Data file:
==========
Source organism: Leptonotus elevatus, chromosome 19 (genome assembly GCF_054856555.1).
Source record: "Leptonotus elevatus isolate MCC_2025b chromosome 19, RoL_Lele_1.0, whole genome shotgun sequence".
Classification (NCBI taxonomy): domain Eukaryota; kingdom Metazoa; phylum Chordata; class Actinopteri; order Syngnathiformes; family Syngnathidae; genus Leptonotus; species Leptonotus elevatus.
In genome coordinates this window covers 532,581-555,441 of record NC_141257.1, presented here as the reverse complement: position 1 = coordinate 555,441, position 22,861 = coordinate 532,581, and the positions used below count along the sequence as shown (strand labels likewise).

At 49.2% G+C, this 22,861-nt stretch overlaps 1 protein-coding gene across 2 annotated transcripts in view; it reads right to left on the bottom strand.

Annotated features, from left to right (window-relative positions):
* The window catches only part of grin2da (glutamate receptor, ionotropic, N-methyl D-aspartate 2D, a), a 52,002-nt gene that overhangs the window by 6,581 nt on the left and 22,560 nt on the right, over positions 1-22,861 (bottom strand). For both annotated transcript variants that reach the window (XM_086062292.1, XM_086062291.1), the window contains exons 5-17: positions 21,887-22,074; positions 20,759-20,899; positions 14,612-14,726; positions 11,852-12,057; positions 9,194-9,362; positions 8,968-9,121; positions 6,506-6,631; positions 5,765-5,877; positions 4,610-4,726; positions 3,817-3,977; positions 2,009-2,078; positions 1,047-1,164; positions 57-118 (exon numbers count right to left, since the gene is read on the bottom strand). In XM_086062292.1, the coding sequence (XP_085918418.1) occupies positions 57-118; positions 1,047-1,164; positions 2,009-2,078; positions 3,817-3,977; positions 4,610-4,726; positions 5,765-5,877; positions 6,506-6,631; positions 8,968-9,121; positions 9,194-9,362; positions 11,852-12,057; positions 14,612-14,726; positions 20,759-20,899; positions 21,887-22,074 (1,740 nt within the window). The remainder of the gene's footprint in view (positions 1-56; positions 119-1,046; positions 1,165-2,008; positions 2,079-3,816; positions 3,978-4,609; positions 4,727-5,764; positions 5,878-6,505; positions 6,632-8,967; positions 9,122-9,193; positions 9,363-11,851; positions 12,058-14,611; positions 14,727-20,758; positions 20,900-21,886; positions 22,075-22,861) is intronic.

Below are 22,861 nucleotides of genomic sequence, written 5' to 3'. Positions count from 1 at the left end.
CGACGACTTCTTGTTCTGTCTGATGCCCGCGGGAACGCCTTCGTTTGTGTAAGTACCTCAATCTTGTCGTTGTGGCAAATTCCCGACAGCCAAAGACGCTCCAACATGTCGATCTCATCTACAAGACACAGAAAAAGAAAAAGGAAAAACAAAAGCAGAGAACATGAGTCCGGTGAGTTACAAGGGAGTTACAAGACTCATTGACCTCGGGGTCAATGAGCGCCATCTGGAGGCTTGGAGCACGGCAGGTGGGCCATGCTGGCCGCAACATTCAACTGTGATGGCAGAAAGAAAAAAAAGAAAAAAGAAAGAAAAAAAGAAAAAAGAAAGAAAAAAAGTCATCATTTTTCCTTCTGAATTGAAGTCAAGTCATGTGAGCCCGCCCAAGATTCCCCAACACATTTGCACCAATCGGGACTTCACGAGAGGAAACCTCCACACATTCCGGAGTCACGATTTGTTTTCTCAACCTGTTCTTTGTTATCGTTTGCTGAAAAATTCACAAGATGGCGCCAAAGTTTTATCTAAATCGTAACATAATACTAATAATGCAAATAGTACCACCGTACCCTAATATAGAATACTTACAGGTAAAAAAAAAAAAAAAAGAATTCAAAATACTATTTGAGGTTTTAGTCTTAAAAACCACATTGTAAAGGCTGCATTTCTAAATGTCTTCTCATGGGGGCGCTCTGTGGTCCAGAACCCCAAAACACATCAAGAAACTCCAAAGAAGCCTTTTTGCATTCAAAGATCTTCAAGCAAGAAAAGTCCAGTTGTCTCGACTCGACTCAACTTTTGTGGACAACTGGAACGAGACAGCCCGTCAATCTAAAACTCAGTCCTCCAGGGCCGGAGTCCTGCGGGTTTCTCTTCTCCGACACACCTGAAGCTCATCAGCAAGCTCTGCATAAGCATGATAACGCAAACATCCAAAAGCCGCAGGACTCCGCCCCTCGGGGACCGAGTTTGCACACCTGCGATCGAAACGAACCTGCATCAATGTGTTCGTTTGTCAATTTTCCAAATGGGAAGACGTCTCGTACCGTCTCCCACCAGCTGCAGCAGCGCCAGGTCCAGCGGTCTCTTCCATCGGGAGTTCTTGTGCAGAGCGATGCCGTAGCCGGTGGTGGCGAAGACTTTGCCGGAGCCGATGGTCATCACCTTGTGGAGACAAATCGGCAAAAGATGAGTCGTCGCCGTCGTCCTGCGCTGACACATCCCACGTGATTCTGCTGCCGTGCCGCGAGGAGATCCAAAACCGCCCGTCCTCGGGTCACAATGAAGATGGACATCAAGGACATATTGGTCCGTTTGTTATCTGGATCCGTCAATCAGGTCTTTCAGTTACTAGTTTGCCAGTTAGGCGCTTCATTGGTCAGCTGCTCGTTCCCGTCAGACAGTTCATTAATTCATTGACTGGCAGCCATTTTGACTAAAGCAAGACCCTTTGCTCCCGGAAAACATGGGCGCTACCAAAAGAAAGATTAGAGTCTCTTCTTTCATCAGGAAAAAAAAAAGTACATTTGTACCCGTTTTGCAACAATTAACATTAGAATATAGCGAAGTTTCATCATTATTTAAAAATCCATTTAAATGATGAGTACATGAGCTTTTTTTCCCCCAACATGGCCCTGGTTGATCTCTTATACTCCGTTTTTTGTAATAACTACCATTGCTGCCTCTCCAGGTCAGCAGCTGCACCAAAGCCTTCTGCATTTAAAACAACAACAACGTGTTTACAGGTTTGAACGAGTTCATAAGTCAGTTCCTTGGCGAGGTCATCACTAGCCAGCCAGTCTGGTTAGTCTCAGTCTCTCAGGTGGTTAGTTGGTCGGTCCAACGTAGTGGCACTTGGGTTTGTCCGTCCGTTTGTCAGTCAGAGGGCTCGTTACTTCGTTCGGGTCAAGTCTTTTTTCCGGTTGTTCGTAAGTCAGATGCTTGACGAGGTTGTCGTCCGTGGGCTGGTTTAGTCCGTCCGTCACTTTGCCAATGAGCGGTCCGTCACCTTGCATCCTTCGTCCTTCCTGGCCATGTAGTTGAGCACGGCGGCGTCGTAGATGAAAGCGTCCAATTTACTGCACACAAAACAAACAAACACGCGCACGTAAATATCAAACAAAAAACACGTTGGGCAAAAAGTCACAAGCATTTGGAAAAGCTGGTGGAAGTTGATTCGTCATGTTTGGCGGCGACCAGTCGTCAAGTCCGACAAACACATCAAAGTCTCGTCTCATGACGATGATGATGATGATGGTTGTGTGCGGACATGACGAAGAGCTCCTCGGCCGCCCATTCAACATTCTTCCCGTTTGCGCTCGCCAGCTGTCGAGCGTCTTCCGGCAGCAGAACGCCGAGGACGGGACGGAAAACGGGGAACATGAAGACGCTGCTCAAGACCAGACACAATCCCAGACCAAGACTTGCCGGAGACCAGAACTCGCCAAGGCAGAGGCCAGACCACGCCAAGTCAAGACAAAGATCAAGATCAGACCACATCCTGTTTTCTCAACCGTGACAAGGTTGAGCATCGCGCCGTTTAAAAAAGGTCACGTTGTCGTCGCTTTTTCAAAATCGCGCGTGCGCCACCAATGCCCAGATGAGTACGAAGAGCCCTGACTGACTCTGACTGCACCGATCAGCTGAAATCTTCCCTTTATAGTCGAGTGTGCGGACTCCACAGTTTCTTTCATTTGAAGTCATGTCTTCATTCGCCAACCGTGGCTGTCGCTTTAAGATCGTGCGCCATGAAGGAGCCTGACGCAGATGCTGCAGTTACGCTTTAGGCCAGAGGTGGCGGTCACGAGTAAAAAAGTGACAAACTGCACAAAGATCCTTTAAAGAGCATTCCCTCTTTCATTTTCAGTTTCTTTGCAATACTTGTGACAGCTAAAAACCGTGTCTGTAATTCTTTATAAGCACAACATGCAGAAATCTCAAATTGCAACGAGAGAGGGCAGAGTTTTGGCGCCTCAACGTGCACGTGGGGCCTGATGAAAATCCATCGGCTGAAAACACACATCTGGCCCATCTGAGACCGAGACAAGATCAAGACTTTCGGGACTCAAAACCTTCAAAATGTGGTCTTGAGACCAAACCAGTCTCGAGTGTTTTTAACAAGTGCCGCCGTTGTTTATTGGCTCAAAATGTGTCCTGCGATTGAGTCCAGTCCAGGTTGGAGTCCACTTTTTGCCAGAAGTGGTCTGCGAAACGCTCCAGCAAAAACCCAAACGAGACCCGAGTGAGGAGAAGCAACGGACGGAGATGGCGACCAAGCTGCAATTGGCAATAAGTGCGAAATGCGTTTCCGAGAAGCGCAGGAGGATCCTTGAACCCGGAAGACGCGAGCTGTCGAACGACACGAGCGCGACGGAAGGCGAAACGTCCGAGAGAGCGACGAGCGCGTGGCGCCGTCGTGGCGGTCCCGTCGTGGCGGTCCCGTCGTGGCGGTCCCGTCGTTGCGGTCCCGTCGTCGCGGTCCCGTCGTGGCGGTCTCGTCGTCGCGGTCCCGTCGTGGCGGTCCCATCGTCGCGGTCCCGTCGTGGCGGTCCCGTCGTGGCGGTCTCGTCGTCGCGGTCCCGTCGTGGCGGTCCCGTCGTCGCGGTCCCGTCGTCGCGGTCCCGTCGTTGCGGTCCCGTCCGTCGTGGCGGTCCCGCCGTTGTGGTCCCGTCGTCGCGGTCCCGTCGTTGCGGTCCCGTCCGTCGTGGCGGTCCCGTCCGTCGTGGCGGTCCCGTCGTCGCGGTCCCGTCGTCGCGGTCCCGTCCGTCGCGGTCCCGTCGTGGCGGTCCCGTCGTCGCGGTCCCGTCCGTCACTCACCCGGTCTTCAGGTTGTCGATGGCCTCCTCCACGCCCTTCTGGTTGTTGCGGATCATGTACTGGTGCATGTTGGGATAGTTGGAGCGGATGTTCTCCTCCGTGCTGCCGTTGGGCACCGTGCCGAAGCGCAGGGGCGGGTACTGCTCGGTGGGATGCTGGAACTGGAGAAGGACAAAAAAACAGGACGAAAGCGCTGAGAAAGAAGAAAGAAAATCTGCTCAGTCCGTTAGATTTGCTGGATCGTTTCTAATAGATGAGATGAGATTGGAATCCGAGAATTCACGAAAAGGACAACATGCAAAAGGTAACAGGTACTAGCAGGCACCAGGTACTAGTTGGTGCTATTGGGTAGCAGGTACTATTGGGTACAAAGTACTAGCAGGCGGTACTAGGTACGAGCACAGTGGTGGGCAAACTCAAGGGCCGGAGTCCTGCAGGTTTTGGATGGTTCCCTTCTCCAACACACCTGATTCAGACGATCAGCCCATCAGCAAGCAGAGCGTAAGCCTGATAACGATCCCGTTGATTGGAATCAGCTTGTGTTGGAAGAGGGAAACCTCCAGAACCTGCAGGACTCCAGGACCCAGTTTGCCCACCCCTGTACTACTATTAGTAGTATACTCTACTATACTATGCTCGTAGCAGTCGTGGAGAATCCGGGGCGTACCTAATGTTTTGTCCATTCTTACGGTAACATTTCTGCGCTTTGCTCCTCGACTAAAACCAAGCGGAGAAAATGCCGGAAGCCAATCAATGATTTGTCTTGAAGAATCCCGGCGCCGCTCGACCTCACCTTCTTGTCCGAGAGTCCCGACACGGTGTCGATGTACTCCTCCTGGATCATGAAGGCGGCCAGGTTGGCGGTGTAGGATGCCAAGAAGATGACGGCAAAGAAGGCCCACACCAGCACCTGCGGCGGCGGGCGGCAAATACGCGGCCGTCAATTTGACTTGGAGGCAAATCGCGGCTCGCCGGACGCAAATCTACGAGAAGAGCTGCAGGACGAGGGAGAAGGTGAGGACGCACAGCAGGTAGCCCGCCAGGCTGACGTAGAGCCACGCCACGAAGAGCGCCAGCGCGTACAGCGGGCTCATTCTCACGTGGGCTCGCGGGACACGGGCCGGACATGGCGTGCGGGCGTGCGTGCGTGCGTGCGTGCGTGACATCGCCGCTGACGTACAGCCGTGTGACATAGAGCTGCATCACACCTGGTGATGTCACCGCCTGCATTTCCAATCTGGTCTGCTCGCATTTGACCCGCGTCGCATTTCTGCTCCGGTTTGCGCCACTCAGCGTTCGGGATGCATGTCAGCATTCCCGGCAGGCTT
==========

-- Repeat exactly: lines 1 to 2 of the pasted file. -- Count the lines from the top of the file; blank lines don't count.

Source organism: Leptonotus elevatus, chromosome 19 (genome assembly GCF_054856555.1).
Source record: "Leptonotus elevatus isolate MCC_2025b chromosome 19, RoL_Lele_1.0, whole genome shotgun sequence".